One of the delights of consulting and promoting gardening is that once in a while you stumble into on oasis that you did not know existed in Whitehorse.

I was asked by our editor to check out what “The Seniors” up by Yukon College were doing, and when I eagerly drove up there recently and had the pleasure of spending a couple of hours, I was, as they say, “blown away”.

Driving up to the senior complex known as 600 College Drive Seniors Association, it was easy to tell the “senior” residences from the student residences: the seniors’ balconies were colourfully adorned with an assortment of flowering plants. I spotted an assortment of geraniums, pansies and petunias. It looked absolutely lovely.

Tearing my eyes away from the balconies, I saw the greenhouse and was immediately thrilled.

I’m not sure what I expected, but certainly not this professional, totally functioning 20-by-30-foot greenhouse built on concrete and complete with heating system (propane), ventilating system, watering system and plants that appear wonderfully healthy.

I wasn’t sure whether to be jealous (thinking of our frugal greenhouse operation) or whether to wish to be older so I could move up there and participate in this operation.

I soon met Doug Tufford, who was a customer more than 20 years ago and who also had a lovely garden back in the 80s and 90s, on 4th Avenue, and whose garden I recall was an immediate attraction for anyone who happened to walk by and look over the fence.

I remember him talking to many a tourist who would exclaim, “You can grow this in the North?”

The plan for having a community greenhouse came from the residents themselves, back in June 2007. The project was helped with the full co-operation of Whitehorse Housing.

The planning of the project was started in June of 2007; building of the greenhouse was started last year and it is now in full operation this year. The tenants formed a loosely knit Horticultural Club and now have 18 to 20 members.

Some members had never gardened before and are being shown the ropes by the more- experienced gardeners. Between all of them, they have about 167 years of gardening experience – impressive when you consider that the first ripe tomato was harvested June 11 (the greenhouse was planted May 14).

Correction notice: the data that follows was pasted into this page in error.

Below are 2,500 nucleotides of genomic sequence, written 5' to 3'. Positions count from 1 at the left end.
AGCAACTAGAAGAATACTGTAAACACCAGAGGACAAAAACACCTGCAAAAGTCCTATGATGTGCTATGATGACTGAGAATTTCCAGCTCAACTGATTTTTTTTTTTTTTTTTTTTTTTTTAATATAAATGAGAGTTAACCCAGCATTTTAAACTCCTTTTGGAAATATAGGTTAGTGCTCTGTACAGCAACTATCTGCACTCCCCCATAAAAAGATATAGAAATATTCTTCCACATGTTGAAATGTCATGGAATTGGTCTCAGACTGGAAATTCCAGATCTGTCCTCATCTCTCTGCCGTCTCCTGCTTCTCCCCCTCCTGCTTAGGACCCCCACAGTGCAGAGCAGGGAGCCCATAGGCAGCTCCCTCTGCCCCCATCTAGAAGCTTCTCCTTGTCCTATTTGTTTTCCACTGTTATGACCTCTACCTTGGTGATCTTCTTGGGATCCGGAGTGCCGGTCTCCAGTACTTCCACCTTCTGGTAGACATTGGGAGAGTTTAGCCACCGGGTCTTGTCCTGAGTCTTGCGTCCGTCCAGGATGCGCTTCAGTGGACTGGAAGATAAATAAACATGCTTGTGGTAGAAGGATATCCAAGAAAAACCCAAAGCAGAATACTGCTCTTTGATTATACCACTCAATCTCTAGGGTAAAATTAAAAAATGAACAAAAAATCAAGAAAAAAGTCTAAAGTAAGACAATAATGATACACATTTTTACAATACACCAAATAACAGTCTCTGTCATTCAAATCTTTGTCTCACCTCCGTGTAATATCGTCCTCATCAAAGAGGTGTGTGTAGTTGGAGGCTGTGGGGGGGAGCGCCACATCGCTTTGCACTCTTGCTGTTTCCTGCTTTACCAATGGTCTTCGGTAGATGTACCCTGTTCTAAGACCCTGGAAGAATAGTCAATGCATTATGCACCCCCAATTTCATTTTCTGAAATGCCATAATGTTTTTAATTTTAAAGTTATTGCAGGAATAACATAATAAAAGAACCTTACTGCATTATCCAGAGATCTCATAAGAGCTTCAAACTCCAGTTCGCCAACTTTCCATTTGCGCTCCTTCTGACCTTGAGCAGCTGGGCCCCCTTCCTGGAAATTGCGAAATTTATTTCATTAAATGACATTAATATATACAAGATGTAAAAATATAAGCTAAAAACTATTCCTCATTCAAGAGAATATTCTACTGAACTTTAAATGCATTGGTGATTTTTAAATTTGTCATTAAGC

Doug has already harvested 17 cucumbers, and I saw many just days away from harvest. The growing system being used is kind of unique. I recognized an updated hydroponic component that we ourselves had tried.

Individual plants are planted in a large plastic bag filled with sawdust and individually watered and fertiled; this system is much simpler, easier to use and convenient.

It is called the Maxikap Self Watering Plant System. The system consists of a rectangular Styrofoam-looking box filled with a 50-litre water reservoir. On top of that is a 40-litre bag of soil provided by the system.

The plants are planted in the soil. Through a capillary system, plants are fed and watered through at the roots. Boxes are 15.5-inches wide by 12-inches deep by 32-inches long.

Each box can hold two tomato plants, but I have also discovered a few marigolds, basil and dill tucked among the tomato plants – a tribute to companion planting as all these plants interact favourably with each other.

Each box needs to be topped up with water weekly, and organic fertilizer is used.

The greenhouse contains one bench across the back that is constructed in the traditional way, filled with soil and a wonderful assortment of herbs are grown organically.

The herbs are grown for the Yukon College Culinary Department so that, come fall, students can start their year learning to cook using fresh locally and organically grown herbs. The herbs were thriving when I saw them and I expect there will be a bumper crop.

There are 25 grow boxes in the greenhouse, plus the herb beds. The boxes are spoken for by a first-come, first-serve system with some folks tackling one or two boxes, others more. A couple of boxes are being used to grow produce with the harvest going to the food bank.

There is also a large outdoor garden to complement the greenhouse operation, which I will share with you next week.

Ingrid Wilcox operates Lubbock Garden and Floral Consultant and offers gardening, greenhouse and flower-arranging workshops. Contact her at ingrid@northwestel.net.